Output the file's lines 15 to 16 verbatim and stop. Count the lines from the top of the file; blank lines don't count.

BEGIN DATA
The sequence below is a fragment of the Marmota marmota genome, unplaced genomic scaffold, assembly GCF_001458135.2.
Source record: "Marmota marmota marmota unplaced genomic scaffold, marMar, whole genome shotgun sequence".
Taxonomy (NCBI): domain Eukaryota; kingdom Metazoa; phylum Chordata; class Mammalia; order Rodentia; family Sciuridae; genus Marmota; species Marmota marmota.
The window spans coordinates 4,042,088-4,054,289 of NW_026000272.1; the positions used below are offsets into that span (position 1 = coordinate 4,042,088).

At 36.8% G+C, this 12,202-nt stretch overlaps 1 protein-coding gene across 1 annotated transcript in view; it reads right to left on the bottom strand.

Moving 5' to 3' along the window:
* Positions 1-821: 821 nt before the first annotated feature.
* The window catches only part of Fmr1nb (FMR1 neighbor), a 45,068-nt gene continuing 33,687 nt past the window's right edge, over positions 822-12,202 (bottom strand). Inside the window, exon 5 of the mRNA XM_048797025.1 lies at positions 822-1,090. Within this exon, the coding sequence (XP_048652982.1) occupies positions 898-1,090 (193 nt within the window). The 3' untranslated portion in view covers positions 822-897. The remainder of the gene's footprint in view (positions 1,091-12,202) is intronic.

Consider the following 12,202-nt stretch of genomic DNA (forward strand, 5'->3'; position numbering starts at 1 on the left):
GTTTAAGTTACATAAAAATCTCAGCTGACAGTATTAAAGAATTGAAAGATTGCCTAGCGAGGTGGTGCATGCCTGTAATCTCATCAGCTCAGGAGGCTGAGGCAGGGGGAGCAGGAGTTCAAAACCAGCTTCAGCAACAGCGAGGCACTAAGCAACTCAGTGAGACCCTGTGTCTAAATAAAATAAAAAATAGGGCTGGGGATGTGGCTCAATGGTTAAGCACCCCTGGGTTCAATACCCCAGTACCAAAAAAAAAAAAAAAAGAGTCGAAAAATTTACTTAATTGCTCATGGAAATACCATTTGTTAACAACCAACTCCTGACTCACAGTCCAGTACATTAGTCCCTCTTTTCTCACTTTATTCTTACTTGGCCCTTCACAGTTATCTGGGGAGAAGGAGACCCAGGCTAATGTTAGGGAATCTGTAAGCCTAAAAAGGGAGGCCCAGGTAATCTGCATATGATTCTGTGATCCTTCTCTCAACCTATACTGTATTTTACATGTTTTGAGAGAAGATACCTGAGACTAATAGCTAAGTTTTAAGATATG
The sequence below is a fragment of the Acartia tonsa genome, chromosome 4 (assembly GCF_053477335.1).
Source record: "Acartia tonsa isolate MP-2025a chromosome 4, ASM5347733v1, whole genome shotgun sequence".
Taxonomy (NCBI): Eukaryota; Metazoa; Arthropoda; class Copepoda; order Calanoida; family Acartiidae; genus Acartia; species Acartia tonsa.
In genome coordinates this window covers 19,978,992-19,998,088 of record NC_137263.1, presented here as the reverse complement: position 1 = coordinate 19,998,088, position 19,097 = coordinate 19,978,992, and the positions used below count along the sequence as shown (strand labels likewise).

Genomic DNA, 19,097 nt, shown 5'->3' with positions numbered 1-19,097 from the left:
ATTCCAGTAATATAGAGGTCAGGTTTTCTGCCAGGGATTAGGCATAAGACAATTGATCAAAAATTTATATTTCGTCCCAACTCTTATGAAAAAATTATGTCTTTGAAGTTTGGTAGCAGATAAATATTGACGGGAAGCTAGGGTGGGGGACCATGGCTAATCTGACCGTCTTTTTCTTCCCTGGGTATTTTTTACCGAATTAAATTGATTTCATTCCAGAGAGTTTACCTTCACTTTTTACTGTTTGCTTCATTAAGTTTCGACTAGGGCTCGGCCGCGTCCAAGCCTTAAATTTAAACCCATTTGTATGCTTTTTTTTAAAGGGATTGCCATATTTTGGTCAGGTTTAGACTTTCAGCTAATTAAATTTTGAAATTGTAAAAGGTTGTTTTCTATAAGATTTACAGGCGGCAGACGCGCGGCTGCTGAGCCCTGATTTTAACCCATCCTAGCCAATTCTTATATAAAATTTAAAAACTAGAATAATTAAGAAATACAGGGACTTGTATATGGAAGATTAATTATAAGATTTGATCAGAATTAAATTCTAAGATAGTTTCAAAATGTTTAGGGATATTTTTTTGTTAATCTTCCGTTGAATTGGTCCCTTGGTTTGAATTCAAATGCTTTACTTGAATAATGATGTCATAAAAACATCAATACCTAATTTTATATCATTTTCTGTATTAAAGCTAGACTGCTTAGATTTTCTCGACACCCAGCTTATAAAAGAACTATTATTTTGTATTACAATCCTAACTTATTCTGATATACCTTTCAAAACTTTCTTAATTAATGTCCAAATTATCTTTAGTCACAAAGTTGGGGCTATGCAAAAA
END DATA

Genomic DNA, 19,097 nt, shown 5'->3' with positions numbered 1-19,097 from the left:
ATTCCAGTAATATAGAGGTCAGGTTTTCTGCCAGGGATTAGGCATAAGACAATTGATCAAAAATTTATATTTCGTCCCAACTCTTATGAAAAAATTATGTCTTTGAAGTTTGGTAGCAGATAAATATTGACGGGAAGCTAGGGTGGGGGACCATGGCTAATCTGACCGTCTTTTTCTTCCCTGGGTATTTTTTACCGAATTAAATTGATTTCATTCCAGAGAGTTTACCTTCACTTTTTACTGTTTGCTTCATTAAGTTTCGACTAGGGCTCGGCCGCGTCCAAGCCTTAAATTTAAACCCATTTGTATGCTTTTTTTTAAAGGGATTGCCATATTTTGGTCAGGTTTAGACTTTCAGCTAATTAAATTTTGAAATTGTAAAAGGTTGTTTTCTATAAGATTTACAGGCGGCAGACGCGCGGCTGCTGAGCCCTGATTTTAACCCATCCTAGCCAATTCTTATATAAAATTTAAAAACTAGAATAATTAAGAAATACAGGGACTTGTATATGGAAGATTAATTATAAGATTTGATCAGAATTAAATTCTAAGATAGTTTCAAAATGTTTAGGGATATTTTTTTGTTAATCTTCCGTTGAATTGGTCCCTTGGTTTGAATTCAAATGCTTTACTTGAATAATGATGTCATAAAAACATCAATACCTAATTTTATATCATTTTCTGTATTAAAGCTAGACTGCTTAGATTTTCTCGACACCCAGCTTATAAAAGAACTATTATTTTGTATTACAATCCTAACTTATTCTGATATACCTTTCAAAACTTTCTTAATTAATGTCCAAATTATCTTTAGTCACAAAGTTGGGGCTATGCAAAAA